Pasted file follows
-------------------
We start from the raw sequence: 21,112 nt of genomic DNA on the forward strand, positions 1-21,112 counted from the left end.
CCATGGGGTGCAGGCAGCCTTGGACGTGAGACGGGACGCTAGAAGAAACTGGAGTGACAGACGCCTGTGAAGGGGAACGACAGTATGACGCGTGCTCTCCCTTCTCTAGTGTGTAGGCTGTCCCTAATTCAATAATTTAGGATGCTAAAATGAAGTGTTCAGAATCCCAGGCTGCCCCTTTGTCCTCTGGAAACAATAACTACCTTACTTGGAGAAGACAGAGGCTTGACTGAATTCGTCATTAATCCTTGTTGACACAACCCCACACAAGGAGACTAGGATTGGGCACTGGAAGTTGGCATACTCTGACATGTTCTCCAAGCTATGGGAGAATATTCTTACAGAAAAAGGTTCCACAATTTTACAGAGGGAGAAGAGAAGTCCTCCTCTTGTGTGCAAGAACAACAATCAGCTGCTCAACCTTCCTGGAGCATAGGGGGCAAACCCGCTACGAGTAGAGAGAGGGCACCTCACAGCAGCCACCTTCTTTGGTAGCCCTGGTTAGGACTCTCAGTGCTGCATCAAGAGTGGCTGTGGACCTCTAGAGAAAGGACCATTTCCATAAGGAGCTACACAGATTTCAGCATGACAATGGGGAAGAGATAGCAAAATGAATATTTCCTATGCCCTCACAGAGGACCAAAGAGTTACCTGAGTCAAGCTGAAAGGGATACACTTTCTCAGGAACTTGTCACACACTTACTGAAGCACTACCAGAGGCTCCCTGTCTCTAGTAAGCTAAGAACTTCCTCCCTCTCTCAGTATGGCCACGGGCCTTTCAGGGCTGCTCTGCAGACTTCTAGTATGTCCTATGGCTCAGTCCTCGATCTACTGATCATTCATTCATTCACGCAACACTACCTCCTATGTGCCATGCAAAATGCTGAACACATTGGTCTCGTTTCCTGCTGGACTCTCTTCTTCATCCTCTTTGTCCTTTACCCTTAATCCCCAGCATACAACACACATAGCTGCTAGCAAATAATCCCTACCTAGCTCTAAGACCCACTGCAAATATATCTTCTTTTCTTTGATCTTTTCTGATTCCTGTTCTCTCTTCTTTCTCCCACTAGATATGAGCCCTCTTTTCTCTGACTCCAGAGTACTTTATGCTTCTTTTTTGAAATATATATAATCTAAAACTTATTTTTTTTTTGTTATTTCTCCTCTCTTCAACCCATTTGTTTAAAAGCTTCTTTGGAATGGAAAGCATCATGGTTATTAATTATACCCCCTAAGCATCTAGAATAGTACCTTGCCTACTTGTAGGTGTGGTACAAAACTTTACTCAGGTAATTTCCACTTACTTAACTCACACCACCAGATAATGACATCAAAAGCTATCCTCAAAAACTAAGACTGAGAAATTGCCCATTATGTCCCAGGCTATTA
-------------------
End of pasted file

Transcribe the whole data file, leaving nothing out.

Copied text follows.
We start from the raw sequence: 21,112 nt of genomic DNA on the forward strand, positions 1-21,112 counted from the left end.
CCATGGGGTGCAGGCAGCCTTGGACGTGAGACGGGACGCTAGAAGAAACTGGAGTGACAGACGCCTGTGAAGGGGAACGACAGTATGACGCGTGCTCTCCCTTCTCTAGTGTGTAGGCTGTCCCTAATTCAATAATTTAGGATGCTAAAATGAAGTGTTCAGAATCCCAGGCTGCCCCTTTGTCCTCTGGAAACAATAACTACCTTACTTGGAGAAGACAGAGGCTTGACTGAATTCGTCATTAATCCTTGTTGACACAACCCCACACAAGGAGACTAGGATTGGGCACTGGAAGTTGGCATACTCTGACATGTTCTCCAAGCTATGGGAGAATATTCTTACAGAAAAAGGTTCCACAATTTTACAGAGGGAGAAGAGAAGTCCTCCTCTTGTGTGCAAGAACAACAATCAGCTGCTCAACCTTCCTGGAGCATAGGGGGCAAACCCGCTACGAGTAGAGAGAGGGCACCTCACAGCAGCCACCTTCTTTGGTAGCCCTGGTTAGGACTCTCAGTGCTGCATCAAGAGTGGCTGTGGACCTCTAGAGAAAGGACCATTTCCATAAGGAGCTACACAGATTTCAGCATGACAATGGGGAAGAGATAGCAAAATGAATATTTCCTATGCCCTCACAGAGGACCAAAGAGTTACCTGAGTCAAGCTGAAAGGGATACACTTTCTCAGGAACTTGTCACACACTTACTGAAGCACTACCAGAGGCTCCCTGTCTCTAGTAAGCTAAGAACTTCCTCCCTCTCTCAGTATGGCCACGGGCCTTTCAGGGCTGCTCTGCAGACTTCTAGTATGTCCTATGGCTCAGTCCTCGATCTACTGATCATTCATTCATTCACGCAACACTACCTCCTATGTGCCATGCAAAATGCTGAACACATTGGTCTCGTTTCCTGCTGGACTCTCTTCTTCATCCTCTTTGTCCTTTACCCTTAATCCCCAGCATACAACACACATAGCTGCTAGCAAATAATCCCTACCTAGCTCTAAGACCCACTGCAAATATATCTTCTTTTCTTTGATCTTTTCTGATTCCTGTTCTCTCTTCTTTCTCCCACTAGATATGAGCCCTCTTTTCTCTGACTCCAGAGTACTTTATGCTTCTTTTTTGAAATATATATAATCTAAAACTTATTTTTTTTTTGTTATTTCTCCTCTCTTCAACCCATTTGTTTAAAAGCTTCTTTGGAATGGAAAGCATCATGGTTATTAATTATACCCCCTAAGCATCTAGAATAGTACCTTGCCTACTTGTAGGTGTGGTACAAAACTTTACTCAGGTAATTTCCACTTACTTAACTCACACCACCAGATAATGACATCAAAAGCTATCCTCAAAAACTAAGACTGAGAAATTGCCCATTATGTCCCAGGCTATTA